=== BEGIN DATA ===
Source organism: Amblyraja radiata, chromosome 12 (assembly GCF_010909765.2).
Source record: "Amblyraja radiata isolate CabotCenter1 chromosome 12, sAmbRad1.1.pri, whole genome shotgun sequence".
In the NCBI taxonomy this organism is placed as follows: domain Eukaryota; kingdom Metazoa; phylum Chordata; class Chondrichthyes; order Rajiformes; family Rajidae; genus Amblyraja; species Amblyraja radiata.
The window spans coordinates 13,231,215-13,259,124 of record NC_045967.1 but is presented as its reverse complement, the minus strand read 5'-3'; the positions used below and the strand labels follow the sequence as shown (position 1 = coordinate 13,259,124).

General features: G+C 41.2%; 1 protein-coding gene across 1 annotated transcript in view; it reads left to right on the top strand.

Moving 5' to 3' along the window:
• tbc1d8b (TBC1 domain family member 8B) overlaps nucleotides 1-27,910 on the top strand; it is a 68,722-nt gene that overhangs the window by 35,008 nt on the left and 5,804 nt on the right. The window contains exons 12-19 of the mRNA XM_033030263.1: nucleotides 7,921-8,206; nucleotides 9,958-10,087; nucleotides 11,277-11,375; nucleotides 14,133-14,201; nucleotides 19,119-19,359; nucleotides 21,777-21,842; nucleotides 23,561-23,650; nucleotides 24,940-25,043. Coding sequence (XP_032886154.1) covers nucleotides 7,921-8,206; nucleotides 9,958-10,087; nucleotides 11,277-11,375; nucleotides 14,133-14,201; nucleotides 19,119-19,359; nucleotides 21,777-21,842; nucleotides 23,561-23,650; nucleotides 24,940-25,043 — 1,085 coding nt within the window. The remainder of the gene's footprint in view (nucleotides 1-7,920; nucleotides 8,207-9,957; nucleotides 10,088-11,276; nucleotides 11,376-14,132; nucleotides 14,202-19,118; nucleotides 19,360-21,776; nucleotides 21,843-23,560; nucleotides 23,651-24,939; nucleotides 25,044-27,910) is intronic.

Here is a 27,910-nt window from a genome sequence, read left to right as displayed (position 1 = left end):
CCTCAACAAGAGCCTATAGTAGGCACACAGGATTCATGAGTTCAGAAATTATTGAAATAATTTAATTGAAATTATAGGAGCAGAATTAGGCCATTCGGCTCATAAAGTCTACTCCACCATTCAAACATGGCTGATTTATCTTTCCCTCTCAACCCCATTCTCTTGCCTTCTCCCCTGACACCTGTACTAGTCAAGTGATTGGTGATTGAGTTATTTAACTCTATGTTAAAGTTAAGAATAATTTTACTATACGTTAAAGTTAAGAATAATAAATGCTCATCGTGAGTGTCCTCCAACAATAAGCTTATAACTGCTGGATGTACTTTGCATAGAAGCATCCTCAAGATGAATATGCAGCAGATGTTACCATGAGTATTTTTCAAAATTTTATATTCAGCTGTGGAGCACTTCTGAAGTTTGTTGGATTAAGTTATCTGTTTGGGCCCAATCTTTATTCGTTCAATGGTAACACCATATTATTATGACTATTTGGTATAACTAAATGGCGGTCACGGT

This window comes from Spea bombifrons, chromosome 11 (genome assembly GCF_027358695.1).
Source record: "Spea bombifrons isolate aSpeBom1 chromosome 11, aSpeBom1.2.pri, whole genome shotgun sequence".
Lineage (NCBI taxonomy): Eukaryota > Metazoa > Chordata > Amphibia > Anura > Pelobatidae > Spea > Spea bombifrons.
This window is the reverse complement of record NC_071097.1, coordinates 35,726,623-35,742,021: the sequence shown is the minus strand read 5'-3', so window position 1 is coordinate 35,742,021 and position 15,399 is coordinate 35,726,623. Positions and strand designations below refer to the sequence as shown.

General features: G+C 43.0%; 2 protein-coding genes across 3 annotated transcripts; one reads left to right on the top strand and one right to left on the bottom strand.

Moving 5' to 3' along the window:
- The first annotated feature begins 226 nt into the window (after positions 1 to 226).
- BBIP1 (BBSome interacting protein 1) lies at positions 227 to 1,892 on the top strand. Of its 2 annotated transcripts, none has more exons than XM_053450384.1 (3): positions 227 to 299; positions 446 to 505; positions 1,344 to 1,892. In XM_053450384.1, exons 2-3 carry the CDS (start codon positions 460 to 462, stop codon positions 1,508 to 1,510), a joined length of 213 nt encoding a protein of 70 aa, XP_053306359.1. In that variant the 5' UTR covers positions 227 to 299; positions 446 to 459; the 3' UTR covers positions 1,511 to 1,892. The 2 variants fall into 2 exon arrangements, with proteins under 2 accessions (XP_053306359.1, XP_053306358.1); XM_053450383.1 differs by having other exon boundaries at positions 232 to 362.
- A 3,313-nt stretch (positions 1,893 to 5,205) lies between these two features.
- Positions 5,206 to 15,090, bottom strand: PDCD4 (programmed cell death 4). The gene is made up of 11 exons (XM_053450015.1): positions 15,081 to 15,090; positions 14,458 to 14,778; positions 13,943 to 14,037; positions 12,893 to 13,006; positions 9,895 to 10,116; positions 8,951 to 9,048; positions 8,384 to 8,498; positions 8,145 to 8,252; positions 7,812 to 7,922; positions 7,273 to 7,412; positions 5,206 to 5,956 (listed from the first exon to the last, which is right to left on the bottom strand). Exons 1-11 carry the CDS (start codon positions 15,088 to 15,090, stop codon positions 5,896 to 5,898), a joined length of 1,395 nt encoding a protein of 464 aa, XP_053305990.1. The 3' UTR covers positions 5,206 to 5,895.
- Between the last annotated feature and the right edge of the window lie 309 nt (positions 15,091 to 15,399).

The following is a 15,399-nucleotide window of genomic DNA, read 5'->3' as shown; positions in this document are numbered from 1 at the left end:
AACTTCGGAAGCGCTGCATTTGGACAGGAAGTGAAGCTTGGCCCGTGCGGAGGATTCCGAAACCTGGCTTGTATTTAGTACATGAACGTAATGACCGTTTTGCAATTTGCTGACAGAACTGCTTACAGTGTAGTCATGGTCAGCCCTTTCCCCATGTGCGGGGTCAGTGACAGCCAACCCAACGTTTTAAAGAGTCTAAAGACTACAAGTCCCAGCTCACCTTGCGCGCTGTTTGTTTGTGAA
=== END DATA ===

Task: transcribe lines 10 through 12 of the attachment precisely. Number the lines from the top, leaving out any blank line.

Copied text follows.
This window comes from Spea bombifrons, chromosome 11 (genome assembly GCF_027358695.1).
Source record: "Spea bombifrons isolate aSpeBom1 chromosome 11, aSpeBom1.2.pri, whole genome shotgun sequence".
Lineage (NCBI taxonomy): Eukaryota > Metazoa > Chordata > Amphibia > Anura > Pelobatidae > Spea > Spea bombifrons.